Dec. 17, 2015
Hamilton County spot renamed Eleanor “Nonie” Krauss Nature Preserve
To mark its 25th anniversary, the Central Indiana Land Trust has renamed a nature preserve in Hamilton County in memory of a woman who was instrumental in the organization’s growth and development. The preserve located on the southwest corner of 116th Street and Eller Road in Fishers will now be known as the Eleanor “Nonie” Krauss Nature Preserve.
Nonie (pronounced NO-nee) Krauss served as a member of the board of directors and advisory board for eight nonconsecutive years. During that time, her contributions included helping get the 77 acres along the White River in Fishers protected as a nature preserve in 2006. Today, the preserve is an oasis of nature in one of the fastest-growing cities in the nation.
Krauss is credited with driving CILTI’s growth and evolution from an all-volunteer, informal organization to one with a professional staff and more than 4,000 acres under its stewardship. When she got involved, in the 1990s, CILTI operated on such a small scale that it kept important papers like deeds to nature preserves in a box that traveled from one president’s home to the next.
“Nonie got us out of the shoebox,” said Cliff Chapman, executive director of CILTI. “She secured a grant from the Nina Mason Pulliam Charitable Trust to hire the first staff person. She helped find space for the first office. She was on the board when we purchased the first property. It was a critical time and she was a key leader.”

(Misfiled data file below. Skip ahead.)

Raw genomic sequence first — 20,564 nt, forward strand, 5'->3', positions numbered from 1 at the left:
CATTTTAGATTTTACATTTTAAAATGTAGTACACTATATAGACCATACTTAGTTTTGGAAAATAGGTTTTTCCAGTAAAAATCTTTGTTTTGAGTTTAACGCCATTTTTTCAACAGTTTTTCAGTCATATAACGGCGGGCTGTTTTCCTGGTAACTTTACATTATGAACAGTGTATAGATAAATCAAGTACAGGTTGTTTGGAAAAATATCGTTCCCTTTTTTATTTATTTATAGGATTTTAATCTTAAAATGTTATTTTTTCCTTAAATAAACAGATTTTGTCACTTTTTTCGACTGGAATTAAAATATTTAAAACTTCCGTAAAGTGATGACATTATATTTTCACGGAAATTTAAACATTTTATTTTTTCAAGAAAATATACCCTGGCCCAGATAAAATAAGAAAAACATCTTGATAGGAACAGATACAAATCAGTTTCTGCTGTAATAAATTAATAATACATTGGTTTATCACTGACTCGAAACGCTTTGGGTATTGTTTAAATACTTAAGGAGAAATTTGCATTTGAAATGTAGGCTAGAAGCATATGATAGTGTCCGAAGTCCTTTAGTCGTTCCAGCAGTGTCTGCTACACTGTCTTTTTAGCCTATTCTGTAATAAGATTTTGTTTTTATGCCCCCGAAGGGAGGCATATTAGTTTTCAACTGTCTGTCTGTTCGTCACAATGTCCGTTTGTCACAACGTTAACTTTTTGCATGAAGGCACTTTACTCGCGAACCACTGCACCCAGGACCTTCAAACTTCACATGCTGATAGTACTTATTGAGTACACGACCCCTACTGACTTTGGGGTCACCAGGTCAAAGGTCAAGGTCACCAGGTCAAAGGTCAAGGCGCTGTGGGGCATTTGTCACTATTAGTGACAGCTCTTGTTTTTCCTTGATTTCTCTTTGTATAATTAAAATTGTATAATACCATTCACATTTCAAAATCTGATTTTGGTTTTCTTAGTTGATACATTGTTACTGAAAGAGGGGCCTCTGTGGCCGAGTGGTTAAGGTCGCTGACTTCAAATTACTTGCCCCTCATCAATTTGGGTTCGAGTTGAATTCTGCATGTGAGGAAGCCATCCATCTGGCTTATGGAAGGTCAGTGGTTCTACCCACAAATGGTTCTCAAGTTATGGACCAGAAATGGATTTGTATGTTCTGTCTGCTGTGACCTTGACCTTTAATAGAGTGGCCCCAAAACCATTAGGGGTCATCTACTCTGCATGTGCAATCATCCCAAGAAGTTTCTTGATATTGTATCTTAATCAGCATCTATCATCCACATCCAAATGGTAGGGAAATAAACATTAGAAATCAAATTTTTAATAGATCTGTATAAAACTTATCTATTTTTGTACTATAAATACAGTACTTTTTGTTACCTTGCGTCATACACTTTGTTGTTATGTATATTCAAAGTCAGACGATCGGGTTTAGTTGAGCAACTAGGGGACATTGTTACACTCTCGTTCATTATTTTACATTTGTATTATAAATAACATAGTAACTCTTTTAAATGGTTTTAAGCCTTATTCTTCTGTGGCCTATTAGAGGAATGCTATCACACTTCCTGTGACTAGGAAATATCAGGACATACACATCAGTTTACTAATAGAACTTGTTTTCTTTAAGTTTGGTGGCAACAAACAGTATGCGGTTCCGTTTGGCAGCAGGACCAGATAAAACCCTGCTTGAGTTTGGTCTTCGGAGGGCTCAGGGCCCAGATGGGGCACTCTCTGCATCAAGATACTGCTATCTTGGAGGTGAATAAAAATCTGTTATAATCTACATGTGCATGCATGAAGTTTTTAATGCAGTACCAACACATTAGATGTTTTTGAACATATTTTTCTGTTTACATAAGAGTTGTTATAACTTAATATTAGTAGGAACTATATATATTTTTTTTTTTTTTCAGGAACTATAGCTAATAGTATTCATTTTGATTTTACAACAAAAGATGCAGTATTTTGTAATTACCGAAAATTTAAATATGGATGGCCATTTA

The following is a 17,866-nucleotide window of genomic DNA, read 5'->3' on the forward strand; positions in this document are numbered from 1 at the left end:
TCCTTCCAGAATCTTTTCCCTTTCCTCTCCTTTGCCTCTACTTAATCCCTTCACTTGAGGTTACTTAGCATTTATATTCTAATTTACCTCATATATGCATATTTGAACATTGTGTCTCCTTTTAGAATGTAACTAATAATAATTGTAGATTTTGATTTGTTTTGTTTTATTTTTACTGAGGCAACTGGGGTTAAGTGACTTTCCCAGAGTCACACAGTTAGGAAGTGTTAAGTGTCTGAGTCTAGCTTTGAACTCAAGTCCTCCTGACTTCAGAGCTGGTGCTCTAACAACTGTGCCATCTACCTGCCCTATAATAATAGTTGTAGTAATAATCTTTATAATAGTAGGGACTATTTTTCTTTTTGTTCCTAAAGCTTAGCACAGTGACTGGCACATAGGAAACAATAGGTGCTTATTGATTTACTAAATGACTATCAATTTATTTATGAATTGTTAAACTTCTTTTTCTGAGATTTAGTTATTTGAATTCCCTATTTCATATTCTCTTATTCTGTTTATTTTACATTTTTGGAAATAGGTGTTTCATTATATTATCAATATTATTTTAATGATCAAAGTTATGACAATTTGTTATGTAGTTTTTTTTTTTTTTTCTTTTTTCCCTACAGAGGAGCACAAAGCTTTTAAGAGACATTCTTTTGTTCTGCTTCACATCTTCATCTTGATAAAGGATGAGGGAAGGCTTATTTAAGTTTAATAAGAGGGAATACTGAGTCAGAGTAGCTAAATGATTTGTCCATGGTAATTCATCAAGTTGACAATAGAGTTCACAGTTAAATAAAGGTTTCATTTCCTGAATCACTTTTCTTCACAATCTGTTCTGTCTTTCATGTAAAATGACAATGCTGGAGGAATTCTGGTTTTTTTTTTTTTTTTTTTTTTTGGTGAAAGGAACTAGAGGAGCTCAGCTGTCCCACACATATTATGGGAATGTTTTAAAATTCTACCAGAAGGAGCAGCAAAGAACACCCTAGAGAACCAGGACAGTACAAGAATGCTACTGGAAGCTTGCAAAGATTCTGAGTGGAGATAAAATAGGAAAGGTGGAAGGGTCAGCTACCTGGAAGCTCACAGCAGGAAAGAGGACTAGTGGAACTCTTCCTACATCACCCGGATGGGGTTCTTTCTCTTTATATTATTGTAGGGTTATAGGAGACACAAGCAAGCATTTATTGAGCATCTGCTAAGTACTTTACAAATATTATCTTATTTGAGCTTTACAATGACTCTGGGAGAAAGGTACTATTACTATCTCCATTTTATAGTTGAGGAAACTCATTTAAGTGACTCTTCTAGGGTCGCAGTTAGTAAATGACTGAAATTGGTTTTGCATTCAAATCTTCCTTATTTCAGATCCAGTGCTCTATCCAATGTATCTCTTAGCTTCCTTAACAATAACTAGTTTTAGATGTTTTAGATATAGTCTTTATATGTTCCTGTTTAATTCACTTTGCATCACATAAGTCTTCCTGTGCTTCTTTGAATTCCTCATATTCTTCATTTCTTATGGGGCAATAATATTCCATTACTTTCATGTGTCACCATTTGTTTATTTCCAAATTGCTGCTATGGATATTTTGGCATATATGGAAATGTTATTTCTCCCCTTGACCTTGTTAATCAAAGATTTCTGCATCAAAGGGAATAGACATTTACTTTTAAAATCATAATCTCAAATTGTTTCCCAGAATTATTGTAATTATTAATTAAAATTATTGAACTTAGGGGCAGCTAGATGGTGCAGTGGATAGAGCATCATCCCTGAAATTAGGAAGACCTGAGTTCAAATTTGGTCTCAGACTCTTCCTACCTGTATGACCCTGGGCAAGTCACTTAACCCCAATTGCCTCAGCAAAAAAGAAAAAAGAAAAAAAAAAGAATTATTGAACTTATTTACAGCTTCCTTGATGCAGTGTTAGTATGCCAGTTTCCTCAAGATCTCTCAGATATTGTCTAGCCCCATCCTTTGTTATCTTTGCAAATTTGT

Sadly, Krauss died suddenly in 2007.
“Nonie loved nature and all that is part of it,” said her husband and former Indianapolis deputy mayor John L. Krauss. “She would be humbled but thrilled that this preserve is set aside in her honor for all to enjoy nature, birds and animals in their glory.”
The property had previously been known as the Wapahani Nature Preserve.
About the Eleanor “Nonie” Krauss Nature Preserve
The 77-acre preserve is open from dawn to dusk. It features a restored prairie and bottomland forest along the White River both planted in 2008. The prairie is being managed to become a burr oak savanna over the coming decades. Over 19,000 trees were planted in the bottomland forest. Common species found include a variety of prairie grasses, prairie dock, milkweed, monarch butterflies, Baltimore oriole, belted kingfisher, grasshopper sparrow and American mink. Parking is available behind Riverside Middle School (10910 Eller Road) after 4 p.m. on weekdays and anytime on weekends.
About the Central Indiana Land Trust Inc. (CILTI)
The Central Indiana Land Trust works with landowners to protect and enhance natural areas to ensure there are natural places all Hoosiers can enjoy now and in future generations.
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MEDIA CONTACT: Jen Schmits Thomas, 317-441-2487, firstname.lastname@example.org